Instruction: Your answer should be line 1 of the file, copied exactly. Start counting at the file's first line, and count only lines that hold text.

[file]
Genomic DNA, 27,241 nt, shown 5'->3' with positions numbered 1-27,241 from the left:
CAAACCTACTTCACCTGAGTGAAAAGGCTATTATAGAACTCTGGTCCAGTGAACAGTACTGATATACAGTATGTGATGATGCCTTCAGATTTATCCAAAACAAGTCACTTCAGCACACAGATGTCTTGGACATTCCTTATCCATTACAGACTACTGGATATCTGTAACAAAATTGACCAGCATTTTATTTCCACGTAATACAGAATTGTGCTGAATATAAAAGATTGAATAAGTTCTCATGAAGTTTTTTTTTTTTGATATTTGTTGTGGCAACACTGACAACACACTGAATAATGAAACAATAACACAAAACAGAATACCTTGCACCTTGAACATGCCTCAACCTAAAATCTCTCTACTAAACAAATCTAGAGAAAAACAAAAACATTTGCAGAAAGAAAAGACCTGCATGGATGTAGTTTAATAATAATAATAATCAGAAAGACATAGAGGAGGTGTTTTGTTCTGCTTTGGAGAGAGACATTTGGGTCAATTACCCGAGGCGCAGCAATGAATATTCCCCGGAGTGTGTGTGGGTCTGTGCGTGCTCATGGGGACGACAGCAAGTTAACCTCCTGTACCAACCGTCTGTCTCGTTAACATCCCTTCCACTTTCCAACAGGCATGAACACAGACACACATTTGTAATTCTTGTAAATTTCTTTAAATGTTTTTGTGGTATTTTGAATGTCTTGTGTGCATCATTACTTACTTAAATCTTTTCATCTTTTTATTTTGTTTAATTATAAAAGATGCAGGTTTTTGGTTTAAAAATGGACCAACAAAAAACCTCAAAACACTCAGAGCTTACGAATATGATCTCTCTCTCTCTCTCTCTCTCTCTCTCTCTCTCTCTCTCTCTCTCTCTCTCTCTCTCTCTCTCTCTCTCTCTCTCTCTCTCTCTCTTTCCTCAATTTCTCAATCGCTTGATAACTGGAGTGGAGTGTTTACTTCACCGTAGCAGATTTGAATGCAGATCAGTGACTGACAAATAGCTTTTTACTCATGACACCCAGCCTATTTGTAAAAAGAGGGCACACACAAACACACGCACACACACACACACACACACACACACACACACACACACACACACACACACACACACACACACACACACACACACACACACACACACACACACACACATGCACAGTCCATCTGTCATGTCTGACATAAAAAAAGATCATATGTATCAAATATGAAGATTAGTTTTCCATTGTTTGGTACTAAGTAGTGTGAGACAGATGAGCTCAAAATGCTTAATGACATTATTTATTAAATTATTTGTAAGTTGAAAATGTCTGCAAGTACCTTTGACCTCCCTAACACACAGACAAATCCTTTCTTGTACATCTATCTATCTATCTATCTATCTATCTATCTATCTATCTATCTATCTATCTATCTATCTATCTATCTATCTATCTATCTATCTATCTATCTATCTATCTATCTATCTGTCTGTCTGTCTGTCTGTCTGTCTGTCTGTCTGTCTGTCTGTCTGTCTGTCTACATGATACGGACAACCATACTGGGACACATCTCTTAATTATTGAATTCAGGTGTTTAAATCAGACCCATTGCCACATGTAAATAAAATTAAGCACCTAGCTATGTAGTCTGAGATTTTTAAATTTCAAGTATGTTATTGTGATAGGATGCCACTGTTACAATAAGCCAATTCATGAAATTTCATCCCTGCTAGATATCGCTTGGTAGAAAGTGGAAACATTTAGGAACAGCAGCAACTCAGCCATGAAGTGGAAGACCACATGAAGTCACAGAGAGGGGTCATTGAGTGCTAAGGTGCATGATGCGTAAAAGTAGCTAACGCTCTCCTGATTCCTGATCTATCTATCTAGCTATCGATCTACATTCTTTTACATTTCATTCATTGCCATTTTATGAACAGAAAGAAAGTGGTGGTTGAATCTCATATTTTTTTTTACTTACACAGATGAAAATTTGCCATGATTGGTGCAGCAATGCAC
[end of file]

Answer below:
Genomic DNA, 27,241 nt, shown 5'->3' with positions numbered 1-27,241 from the left: